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New Research Shows Blue Light Can “Reset Our Internal Clocks”


A new study into the effects of blue light on retinal cells has linked blue light exposure to a disruption in circadian rhythm, resulting in poor sleep and diminished faculty.

In the study, researchers at San Diego’s Salk Institute demonstrated the effects of blue light on a small cluster of light-sensitive cells in the retina. The retina is a sensory membrane situated at the back of the eye, and is responsible for converting light into neural signals for your brain to process. 

When exposed to blue light, such as that emitted by digital devices, these retinal cells produce a protein known as Melanopsin which suppresses the production of Melatonin – the hormone responsible for regulating sleep. This balance helps control our consciousness, sleep cycles and general alertness throughout the day.

However, researchers have now found that by encouraging Melanopsin production at unnatural times of the day, you are effectively pressing a biological ‘reset button’ on your internal body clock. By disrupting your circadian rhythm and halting Melatonin production, Melanopsin offsets feelings of tiredness in the evenings and degrades the quality of your sleep.

This can lead to fatigue, difficulty focusing, and fluctuations in mood. In fact, in a recent survey of people suffering from depression, most participants reported getting an unadvisedly small amount of sleep day to day.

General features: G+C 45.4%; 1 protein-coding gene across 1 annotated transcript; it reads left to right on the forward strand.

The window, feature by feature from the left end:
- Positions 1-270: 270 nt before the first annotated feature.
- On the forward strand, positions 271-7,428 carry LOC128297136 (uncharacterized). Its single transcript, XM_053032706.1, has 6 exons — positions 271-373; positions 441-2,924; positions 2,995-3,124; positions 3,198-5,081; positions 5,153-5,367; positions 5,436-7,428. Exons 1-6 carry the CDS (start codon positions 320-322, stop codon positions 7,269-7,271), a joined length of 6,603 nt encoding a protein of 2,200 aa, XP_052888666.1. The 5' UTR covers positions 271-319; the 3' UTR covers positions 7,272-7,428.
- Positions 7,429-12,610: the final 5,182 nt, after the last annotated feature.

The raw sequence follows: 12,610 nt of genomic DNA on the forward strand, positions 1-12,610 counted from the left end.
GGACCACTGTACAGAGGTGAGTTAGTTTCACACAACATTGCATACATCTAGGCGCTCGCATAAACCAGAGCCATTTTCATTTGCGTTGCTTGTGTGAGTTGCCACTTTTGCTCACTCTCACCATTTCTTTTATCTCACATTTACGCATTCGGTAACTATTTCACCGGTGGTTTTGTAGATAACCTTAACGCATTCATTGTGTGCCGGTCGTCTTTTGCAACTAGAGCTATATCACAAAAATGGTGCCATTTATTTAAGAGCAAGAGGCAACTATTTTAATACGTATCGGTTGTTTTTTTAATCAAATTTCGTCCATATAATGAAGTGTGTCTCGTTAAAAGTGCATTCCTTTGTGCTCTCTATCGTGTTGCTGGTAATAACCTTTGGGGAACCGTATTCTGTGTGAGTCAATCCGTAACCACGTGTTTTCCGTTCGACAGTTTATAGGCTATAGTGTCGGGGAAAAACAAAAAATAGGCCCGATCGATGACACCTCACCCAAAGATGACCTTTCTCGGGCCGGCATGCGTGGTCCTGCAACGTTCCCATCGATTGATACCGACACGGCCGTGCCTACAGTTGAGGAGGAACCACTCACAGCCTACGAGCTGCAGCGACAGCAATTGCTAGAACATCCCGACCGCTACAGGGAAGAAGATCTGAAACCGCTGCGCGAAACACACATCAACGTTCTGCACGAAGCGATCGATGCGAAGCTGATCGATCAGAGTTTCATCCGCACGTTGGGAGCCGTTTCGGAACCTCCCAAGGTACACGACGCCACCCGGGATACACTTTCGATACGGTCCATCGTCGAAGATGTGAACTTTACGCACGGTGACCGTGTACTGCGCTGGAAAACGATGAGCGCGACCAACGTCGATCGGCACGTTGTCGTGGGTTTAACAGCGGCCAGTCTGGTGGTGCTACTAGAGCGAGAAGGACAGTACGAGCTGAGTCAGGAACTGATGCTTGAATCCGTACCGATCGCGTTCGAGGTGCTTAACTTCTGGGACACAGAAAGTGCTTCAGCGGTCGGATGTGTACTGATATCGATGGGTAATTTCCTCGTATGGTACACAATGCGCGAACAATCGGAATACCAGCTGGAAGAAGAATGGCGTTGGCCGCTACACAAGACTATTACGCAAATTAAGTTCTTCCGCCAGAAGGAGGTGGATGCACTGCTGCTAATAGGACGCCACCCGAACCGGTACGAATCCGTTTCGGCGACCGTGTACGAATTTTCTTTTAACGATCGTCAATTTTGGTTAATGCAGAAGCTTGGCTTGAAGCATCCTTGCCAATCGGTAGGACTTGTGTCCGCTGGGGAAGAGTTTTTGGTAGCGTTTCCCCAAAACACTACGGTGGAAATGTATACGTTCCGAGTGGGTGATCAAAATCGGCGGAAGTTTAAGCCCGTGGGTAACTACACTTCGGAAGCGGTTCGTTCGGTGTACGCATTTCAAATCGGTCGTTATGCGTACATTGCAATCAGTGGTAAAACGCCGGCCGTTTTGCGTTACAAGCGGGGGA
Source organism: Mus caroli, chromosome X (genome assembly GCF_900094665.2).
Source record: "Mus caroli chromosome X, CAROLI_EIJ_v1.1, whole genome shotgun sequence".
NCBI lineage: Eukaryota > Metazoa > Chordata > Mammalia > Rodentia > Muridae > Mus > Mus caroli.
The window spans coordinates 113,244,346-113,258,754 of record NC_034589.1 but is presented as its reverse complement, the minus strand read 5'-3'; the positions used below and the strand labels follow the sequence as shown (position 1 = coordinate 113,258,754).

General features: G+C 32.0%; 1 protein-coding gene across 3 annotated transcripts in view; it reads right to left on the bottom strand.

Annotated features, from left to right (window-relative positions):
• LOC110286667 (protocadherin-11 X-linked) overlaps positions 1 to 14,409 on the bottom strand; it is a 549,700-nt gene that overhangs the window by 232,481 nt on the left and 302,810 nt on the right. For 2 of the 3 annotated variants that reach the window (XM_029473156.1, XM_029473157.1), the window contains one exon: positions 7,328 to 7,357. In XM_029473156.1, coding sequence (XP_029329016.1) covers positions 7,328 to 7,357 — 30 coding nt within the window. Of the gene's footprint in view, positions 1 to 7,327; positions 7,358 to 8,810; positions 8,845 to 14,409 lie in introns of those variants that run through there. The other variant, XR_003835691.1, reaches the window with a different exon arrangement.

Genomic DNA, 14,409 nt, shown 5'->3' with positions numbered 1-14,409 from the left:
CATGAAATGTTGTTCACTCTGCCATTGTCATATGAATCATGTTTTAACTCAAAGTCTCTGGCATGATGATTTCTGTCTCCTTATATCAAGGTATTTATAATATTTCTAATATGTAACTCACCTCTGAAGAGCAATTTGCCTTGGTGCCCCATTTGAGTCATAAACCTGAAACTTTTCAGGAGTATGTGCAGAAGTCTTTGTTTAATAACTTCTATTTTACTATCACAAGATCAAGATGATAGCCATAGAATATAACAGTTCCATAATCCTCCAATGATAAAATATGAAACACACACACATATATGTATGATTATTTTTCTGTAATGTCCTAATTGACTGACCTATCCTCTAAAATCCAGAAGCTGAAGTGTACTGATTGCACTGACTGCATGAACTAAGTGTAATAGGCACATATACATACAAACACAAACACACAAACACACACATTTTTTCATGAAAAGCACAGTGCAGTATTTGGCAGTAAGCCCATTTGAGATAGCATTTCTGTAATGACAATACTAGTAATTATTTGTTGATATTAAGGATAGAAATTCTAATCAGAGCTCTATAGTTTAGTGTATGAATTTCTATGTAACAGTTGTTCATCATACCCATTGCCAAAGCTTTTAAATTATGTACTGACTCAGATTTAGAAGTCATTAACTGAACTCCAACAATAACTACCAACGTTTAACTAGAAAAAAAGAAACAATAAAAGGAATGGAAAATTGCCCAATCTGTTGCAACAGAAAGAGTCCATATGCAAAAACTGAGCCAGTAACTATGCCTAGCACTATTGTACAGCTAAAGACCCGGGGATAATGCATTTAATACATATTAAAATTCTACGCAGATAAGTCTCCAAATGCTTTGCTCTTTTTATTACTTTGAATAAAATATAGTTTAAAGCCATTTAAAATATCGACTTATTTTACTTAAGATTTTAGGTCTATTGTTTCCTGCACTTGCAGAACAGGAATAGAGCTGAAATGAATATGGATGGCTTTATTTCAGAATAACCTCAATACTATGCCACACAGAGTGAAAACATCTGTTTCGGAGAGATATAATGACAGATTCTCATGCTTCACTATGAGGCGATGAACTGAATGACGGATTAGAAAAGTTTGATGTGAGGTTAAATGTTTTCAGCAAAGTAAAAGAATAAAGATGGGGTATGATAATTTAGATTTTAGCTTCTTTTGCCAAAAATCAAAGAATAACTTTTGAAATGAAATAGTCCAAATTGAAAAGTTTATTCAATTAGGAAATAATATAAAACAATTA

The danger of artificial blue light

The effect of blue light on your eyes, and subsequently your brain, is more problematic due to our increased reliance of digital devices for work and entertainment. While blue light from the sun is helpful for facilitating daily life, its effect on the brain becomes problematic when we use screens at night – browsing Instagram, responding to emails or watching Netflix. 

blue light circadian rhythm

Professor Sachin Panda, Salk Institute

A high energy visible (HEV) light range, blue light is emitted from the LED screens we use every day, penetrating to the back of our eyes and sending various signals to our brains via the production of proteins and hormones. These signals help us wake up and keep us alert during the day, but at night they keep us in an unnatural state of hyper-alertness.

“We are continuously exposed to artificial light, whether from screen time, spending the day indoors or staying awake late at night,” says Sachin Panda, senior author of the study. “This lifestyle causes disruptions to our circadian rhythms and has deleterious consequences on health.”

For these reasons, over-exposure to blue light has been shown to have an significant impact on our mental and physical wellbeing, and is particularly damaging for children, whose eyes have not fully developed.

Researchers at the Salk Institute hope that a better understanding of Melanopsin and the wider impact of light exposure on our eyes, may lead to new developments in the treatments of migraines, insomnia, jet lag and other sleep-based disorders.

blue light circadian rhythm

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